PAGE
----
Segway, which often makes lists of the biggest product flops in recent history, is betting that better times lie ahead. That is, now that China's Ninebot Limited is acquiring the personal transporter maker for an undisclosed price.
According to Segway President Rod Keller, the company plans to invest in new products for new applications and markets in order to expand the Segway and Ninebot brands around the world. Ninebot also makes two-wheeled electronic vehicles, and Segway had recently accused it of patent infringement.
"Segway's strategic combination with Ninebot will almost instantly give us consumer price points we've never had before," Keller wrote in an email to CBSMoneyWatch. "For over a decade Segway's primary markets have been commercial markets -- tour operators, law enforcement and private security. Ninebot Personal Transporters will provide us access to more consumers than ever before."
Fans of the motorized scooter have always had grand ambitions. Inventor Dean Kamen tinkered with the Segway for a decade before its December 2001 public unveiling. According to Kamen, the Segway would miraculously solve the seemingly intractable problems of air pollution and urban congestion.
He was so sure of Seaway's success that he leased a 77,000-square-foot factory near his home in Manchester, New Hampshire, and likened his invention's impact on automobiles to the auto's impact on the horse-and-buggy in the early 20th century.
"Executives at companies like FedEx (FDX) and Amazon.com (AMZN) would behold his high tech superscooter and wonder how they'd managed all these years without it," according to a December 2003 Wired story. "The U.S. Postal Service and police departments across the nation would overwhelm the company with orders. And behind Segway's institutional customers, Kamen envisioned a long line of consumers from around the globe, checkbooks in hand. Maybe not all 6 billion of us would clamor at once to own one, but to him that seemed only a matter of time. "
Venture Capitalist John Doerr, who made hugely profitable bets on Amazon, was a Segway fan and predicted the company would reach $1 billion in sales faster than any company in history. In 2013 speech at a conference sponsored by Pando Daily, Doerr explained that he made that claim after Segway received a request for proposals to equip 20 percent of the nation's letter carriers with Segways, a multibillion dollar opportunity.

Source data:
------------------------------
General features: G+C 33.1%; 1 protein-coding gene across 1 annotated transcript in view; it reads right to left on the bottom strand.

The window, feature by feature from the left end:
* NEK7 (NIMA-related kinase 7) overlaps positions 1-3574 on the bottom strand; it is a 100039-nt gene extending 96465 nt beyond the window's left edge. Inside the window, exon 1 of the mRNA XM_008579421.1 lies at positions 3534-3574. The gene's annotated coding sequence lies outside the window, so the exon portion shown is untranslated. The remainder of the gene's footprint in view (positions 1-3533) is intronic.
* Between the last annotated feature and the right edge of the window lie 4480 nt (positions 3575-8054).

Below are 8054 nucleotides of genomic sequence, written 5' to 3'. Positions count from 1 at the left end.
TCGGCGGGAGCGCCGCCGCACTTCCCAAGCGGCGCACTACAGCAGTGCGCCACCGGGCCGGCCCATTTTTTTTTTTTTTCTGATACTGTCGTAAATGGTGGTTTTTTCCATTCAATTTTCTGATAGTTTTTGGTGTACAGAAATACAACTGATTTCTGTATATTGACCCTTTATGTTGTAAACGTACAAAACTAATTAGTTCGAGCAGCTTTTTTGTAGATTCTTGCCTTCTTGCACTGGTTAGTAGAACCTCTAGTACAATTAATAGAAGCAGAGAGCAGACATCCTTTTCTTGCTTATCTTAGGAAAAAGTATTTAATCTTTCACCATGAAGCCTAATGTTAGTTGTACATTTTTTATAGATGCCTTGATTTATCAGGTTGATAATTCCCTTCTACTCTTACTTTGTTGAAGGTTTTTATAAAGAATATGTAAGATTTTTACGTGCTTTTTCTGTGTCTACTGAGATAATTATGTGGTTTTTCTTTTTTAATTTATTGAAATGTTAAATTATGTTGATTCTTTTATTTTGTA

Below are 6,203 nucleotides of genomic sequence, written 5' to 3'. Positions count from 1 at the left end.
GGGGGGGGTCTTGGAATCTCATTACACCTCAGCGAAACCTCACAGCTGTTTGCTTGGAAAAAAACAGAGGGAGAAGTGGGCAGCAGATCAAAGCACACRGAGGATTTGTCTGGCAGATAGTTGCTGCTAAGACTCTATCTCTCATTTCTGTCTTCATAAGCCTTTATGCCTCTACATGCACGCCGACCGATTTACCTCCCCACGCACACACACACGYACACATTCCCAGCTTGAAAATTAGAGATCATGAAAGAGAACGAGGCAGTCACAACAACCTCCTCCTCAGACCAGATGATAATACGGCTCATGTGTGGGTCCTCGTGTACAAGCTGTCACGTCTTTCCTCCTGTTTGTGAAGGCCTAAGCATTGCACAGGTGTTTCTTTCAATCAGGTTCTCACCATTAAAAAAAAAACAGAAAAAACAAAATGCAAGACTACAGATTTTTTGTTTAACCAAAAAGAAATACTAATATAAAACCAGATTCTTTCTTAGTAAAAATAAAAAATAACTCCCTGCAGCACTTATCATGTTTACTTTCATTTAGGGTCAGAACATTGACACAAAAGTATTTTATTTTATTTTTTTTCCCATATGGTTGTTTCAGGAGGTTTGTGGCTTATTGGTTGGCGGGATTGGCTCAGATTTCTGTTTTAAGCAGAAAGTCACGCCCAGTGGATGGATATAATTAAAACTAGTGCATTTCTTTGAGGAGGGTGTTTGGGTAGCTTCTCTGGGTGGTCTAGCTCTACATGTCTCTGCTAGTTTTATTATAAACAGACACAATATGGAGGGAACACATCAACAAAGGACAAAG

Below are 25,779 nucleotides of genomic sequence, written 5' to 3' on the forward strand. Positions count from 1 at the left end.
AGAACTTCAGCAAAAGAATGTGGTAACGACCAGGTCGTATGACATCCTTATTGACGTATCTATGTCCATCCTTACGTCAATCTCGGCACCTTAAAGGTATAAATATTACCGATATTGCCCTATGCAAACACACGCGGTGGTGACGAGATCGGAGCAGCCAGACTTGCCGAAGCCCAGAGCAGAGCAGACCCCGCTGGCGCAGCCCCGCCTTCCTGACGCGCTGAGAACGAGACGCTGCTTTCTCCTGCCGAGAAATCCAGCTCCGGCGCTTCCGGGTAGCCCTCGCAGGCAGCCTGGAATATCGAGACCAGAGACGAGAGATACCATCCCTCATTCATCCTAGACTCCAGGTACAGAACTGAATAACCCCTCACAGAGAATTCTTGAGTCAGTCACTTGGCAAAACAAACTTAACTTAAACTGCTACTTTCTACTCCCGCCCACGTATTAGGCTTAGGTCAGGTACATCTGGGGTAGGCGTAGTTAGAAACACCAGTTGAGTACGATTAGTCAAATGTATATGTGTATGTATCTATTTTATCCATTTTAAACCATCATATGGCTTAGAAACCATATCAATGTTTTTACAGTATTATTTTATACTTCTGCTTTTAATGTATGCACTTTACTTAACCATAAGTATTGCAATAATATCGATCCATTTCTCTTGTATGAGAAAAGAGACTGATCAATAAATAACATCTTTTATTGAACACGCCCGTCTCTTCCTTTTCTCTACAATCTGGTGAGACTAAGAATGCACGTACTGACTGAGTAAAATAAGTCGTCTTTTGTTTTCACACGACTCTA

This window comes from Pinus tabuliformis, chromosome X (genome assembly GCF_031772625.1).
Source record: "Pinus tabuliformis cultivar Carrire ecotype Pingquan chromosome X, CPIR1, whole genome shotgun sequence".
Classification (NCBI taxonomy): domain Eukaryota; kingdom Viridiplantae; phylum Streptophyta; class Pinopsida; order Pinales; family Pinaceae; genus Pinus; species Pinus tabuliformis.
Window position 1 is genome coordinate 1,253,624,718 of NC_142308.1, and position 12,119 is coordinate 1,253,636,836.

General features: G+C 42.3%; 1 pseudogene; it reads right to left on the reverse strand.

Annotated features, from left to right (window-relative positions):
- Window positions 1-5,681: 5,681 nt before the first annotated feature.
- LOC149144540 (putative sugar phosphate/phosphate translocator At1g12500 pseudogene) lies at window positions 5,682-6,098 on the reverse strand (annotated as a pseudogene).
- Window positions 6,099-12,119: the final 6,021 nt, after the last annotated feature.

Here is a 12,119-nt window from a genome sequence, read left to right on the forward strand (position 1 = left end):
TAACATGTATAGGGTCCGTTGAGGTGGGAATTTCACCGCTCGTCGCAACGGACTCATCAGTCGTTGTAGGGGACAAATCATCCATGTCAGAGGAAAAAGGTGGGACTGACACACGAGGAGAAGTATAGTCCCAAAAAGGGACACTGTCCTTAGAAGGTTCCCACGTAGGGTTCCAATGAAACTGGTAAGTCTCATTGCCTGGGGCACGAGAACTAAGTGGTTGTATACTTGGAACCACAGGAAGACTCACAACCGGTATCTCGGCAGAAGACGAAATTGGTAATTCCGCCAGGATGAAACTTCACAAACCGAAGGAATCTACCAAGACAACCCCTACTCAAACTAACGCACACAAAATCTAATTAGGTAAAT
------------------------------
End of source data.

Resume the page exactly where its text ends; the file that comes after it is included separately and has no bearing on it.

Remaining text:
"The Postal union really didn't like the idea of more productive postal workers because people would lose jobs," he said, adding that he wished he had kept his mouth shut because Segway never got the order.
The Segway struggled to gain traction after its much-hyped debut. For one thing, it reached speeds of 13 miles per hour, making it too slow to ride on roads and too fast to be operated on sidewalks. Its $4,950 sticker price scared consumers away along with concerns about their safety amid reports of injuries. President George W. Bush fell off a Segway in 2003, when the company was forced to recall all of the scooters to fix a software glitch that caused them to unexpectedly change direction.}
Segway, though, has hung in there. Many U.S. cities feature Segway tours. Security companies also use them for patrol work in areas like malls, made famous by the main character in the "Paul Blart: Mall Cop" movies. The company declined to release details regarding its sales because it's closely held. A spokeswoman told CBS MoneyWatch it has about 90 employees.
Segway has changed hands several times in recent years. Kamen sold it to U.K. businessman Jimi Heseldon in 2009 after raising about $176 million from investors. Kamen didn't respond to a message seeking comment for this story.
Tragedy struck Segway the next year after Heseldon was killed after he lost control of one of the scooters and fell off a cliff while walking his dog. Experts didn't find any mechanical defects with his Segway. Two years later, Summit Strategic Investments acquired the company and subsequently sold it to Ninebot.